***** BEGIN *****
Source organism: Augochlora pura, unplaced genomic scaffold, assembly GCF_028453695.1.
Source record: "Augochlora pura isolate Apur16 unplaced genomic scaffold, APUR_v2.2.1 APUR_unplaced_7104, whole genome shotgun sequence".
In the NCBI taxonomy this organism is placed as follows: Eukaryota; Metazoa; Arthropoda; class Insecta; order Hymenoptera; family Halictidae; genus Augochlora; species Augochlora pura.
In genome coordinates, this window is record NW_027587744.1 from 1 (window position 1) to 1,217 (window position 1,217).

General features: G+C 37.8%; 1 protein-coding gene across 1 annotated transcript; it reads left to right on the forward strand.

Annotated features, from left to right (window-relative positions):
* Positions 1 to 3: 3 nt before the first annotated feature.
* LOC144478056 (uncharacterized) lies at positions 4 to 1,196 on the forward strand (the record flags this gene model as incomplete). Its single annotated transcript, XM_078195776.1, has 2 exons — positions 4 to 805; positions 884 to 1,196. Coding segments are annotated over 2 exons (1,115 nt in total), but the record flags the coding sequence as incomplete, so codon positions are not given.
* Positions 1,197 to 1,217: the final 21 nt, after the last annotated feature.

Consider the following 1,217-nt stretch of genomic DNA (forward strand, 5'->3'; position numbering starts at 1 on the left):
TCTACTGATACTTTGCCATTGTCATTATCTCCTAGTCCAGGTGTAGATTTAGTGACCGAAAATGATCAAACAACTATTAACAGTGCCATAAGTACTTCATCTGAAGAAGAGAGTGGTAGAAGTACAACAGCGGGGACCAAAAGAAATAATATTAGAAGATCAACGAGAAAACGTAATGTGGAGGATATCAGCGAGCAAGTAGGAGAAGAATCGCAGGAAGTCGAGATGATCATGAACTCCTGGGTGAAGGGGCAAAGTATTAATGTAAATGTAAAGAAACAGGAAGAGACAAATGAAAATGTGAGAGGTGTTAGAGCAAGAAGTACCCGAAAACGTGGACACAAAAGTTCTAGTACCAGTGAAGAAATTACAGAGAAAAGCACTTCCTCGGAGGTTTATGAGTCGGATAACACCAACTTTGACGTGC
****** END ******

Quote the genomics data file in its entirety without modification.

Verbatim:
Source organism: Augochlora pura, unplaced genomic scaffold, assembly GCF_028453695.1.
Source record: "Augochlora pura isolate Apur16 unplaced genomic scaffold, APUR_v2.2.1 APUR_unplaced_7104, whole genome shotgun sequence".
In the NCBI taxonomy this organism is placed as follows: Eukaryota; Metazoa; Arthropoda; class Insecta; order Hymenoptera; family Halictidae; genus Augochlora; species Augochlora pura.
In genome coordinates, this window is record NW_027587744.1 from 1 (window position 1) to 1,217 (window position 1,217).

General features: G+C 37.8%; 1 protein-coding gene across 1 annotated transcript; it reads left to right on the forward strand.

Annotated features, from left to right (window-relative positions):
* Positions 1 to 3: 3 nt before the first annotated feature.
* LOC144478056 (uncharacterized) lies at positions 4 to 1,196 on the forward strand (the record flags this gene model as incomplete). Its single annotated transcript, XM_078195776.1, has 2 exons — positions 4 to 805; positions 884 to 1,196. Coding segments are annotated over 2 exons (1,115 nt in total), but the record flags the coding sequence as incomplete, so codon positions are not given.
* Positions 1,197 to 1,217: the final 21 nt, after the last annotated feature.

Consider the following 1,217-nt stretch of genomic DNA (forward strand, 5'->3'; position numbering starts at 1 on the left):
TCTACTGATACTTTGCCATTGTCATTATCTCCTAGTCCAGGTGTAGATTTAGTGACCGAAAATGATCAAACAACTATTAACAGTGCCATAAGTACTTCATCTGAAGAAGAGAGTGGTAGAAGTACAACAGCGGGGACCAAAAGAAATAATATTAGAAGATCAACGAGAAAACGTAATGTGGAGGATATCAGCGAGCAAGTAGGAGAAGAATCGCAGGAAGTCGAGATGATCATGAACTCCTGGGTGAAGGGGCAAAGTATTAATGTAAATGTAAAGAAACAGGAAGAGACAAATGAAAATGTGAGAGGTGTTAGAGCAAGAAGTACCCGAAAACGTGGACACAAAAGTTCTAGTACCAGTGAAGAAATTACAGAGAAAAGCACTTCCTCGGAGGTTTATGAGTCGGATAACACCAACTTTGACGTGC